Books - Non Fiction

Book review: Wild Wind – My stormy youth, an Autobiography (Taslima Nasreen)

People, BEG BUY OR STEAL this book and read it ASAP. I don’t know if there can ever be another autobiography that is so open and so frank, like this one. Taslima Nasreen is a Bangladeshi author, who lives in exile now. That’s not because of this book, as this one is the least controversial of all her works!! It seems, this book has been translated by Nandini Guha. I guess this book was originally published in Bangla.

There are people like me, who struggle to recollect even small incidents from childhood. But looks like, this author’s brain is made of hard-disk (or better, SSD)! Second, I now realize how uninteresting and uneventful my life has been, after reading this book. I’ll have to admit that life in South India (for the majority) pales in comparison with the lively atmosphere of all those small towns (mentioned in this book) in Bangladesh!!

The incidents mentioned in this book mostly takes place in the ’80s. It’s quite common to find the patriarchal society pictured in this book throughout the Indian sub-continent. In spite of the strict atmosphere (and several warnings), the author finds ways to do what she desires. Admirable guts!

If her activities stun us, the activities of people around the author are even more stunning. Every damn thing (including affairs) that happens around the author is promptly and indifferently recorded by the author. The book is written as if the author is writing about someone who lived before many centuries!

The nonchalant, casual, mostly humorous (for us) tone makes us feel in one with her family. Yes, that’s what I felt after reading this book – Baba, Ma, Dada, Chhotda, Yasmin, Geeta, Haseena, Suhrid, etc. feel like our own family.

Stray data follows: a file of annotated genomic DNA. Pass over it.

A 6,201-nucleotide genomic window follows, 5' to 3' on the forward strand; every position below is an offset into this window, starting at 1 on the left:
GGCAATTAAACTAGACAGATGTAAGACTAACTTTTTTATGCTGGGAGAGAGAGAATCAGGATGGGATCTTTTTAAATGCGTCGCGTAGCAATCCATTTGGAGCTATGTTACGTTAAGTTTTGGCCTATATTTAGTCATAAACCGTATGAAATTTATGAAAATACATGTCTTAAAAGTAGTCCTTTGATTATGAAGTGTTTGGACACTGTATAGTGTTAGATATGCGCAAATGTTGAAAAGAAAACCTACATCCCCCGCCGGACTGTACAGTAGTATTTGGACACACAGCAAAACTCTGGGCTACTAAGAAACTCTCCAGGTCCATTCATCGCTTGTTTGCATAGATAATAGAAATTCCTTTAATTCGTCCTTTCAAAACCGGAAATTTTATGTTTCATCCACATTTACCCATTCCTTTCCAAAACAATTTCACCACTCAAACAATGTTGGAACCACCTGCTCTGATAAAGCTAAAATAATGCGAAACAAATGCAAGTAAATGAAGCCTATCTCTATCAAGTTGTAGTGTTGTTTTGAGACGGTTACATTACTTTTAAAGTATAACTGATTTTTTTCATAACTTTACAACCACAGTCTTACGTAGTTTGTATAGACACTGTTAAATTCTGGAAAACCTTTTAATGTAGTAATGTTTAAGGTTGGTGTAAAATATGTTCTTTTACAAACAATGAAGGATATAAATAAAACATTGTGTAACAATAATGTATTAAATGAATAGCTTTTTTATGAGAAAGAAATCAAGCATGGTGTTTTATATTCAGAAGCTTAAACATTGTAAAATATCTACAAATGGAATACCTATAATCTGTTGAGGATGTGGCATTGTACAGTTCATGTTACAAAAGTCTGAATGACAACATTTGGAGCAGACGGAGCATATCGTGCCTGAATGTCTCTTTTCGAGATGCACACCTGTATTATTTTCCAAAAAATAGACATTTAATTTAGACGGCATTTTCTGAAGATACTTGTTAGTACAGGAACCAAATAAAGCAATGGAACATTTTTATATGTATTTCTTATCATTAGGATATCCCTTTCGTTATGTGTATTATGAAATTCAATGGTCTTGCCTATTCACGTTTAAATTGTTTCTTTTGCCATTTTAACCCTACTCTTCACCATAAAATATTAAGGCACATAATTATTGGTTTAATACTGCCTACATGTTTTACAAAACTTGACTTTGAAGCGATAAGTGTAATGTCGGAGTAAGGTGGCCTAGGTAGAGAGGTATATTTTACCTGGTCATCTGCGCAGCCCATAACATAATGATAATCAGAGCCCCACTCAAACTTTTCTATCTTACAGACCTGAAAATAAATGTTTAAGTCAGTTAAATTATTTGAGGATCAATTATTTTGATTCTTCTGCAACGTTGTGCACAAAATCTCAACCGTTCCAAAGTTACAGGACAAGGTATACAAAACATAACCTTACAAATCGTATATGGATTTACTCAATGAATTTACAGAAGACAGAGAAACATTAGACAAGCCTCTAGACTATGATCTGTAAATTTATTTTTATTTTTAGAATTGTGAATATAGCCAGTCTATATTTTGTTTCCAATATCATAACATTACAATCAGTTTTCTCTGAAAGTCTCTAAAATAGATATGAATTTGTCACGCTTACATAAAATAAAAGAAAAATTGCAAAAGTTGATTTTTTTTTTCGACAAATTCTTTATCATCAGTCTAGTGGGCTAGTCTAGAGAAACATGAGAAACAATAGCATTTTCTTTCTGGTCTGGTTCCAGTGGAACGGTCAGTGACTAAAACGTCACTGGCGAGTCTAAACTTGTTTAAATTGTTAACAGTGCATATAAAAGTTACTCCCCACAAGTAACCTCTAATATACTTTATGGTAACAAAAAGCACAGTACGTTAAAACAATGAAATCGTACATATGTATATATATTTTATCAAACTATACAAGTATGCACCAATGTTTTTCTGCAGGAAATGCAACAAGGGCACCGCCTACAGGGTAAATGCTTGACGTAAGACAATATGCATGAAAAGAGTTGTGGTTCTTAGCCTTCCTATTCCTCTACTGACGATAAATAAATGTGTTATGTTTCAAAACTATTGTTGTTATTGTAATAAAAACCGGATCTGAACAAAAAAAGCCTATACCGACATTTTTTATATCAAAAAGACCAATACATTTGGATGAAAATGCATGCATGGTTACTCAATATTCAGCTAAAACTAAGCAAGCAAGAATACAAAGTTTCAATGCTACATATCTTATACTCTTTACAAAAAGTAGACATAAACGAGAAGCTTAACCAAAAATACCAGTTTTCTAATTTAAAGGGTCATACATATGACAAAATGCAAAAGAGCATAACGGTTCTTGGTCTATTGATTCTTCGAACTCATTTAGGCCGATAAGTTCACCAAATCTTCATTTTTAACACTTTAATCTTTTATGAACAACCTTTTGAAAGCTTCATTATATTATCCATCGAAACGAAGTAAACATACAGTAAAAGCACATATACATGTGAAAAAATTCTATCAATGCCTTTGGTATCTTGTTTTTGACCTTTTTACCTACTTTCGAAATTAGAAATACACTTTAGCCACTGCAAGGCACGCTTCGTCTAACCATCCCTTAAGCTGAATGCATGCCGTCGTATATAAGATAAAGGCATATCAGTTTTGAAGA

The first half of this book goes like a breeze. It’s fun & frolic for the author and also for us, readers. All the shocks are reserved for the second half. The first shock, apart from all the minor shocks before that (which you’ll get accustomed to, by the time you get here), is Chandana’s marriage. The author wonders why, and so do we.

The biggest shock, of course, comes in the form of Rudra. The author’s lover, husband and lover. Well, you’ll understand why I chose this order only after you read the book. Can you imagine someone who writes such brilliant poetry, can have a dark side? Frankly, his poetry is stunning and his attitude (as described by the author) is wonderful. But in spite of all that, one wonders why the author had to go through all that pain & trouble.

This book highlights what can happen if you casually ‘fall in love’ without checking the background of a person. Of course, you might be lucky, but not everyone are. This book is a rude awakening to the fact that one addiction leads to another, and another, and another. Finally, a person is controlled by their addictions and not their mind. Enough said, I don’t want to reveal the entire outline story of the book!

Will I be able to write whatever little is happening in my family, so frankly, in spite of having an autobiography section in my blog? No, Never. Can I do this after 30 years? Maybe some, but not all.

Read this book if you are a poetry lover. I hate poetry, but I loved the works of Chandana, Taslima Nasreen and Rudra. Beautiful and powerful poetry. If the translation is so good, I wonder how good is the original! This John Milton (and his types) might want to learn how to write poetry, from this book. Unfortunately, those English authors are no more but their poems keep torturing students at school!

This book is for everyone else too. This will go down as the frankest autobiography of all times. No doubt.


Destination Infinity


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